The world’s first “living” robots show that they can “reproduce,” new research shows.
These “living robots,” known as xenobots, were created by scientists using stem cells from frogs. The machines are said to be less than a millimeter in size, small enough to travel inside the human body. They were referred to as “entirely new life-forms” by the University of Vermont, which conducted the research with Tufts University’s Allen Discovery Center.
Now, these life forms are making their own babies, CNN World reports. “I was astounded by it,” said Michael Levin, a professor of biology and director of the Allen Discovery Center at Tufts University who is one of the leaders of the research.
“Frogs have a way of reproducing that they normally use but when you … liberate (the cells) from the rest of the embryo and you give them a chance to figure out how to be in a new environment, not only do they figure out a new way to move, but they also figure out apparently a new way to reproduce.”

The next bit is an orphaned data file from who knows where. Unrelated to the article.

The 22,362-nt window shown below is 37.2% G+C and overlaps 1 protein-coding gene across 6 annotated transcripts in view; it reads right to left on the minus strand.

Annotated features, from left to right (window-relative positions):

Stem cells are cells that have no specific function and can be developed into different types of cells. The xenobots were created by researchers scraping living stem cells from frog embryos and leaving them to incubate. Afterward, researchers cut and reshaped them into “body forms” that were designed by a supercomputer, CNN World reports via the University of Vermont.
The xenobots can perform a wide variety of functions, including walking, swimming, and working together in groups. They can even survive weeks without food.
Josh Bongard, leader of the study and computer science professor and robotics expert at the University of Vermont, broke down why xenobots are referred to as robots. “Most people think of robots as made of metals and ceramics but it’s not so much what a robot is made from but what it does, which is act on its own on behalf of people,” said Bongard. “In that way it’s a robot but it’s also clearly an organism made from genetically unmodified frog cell.”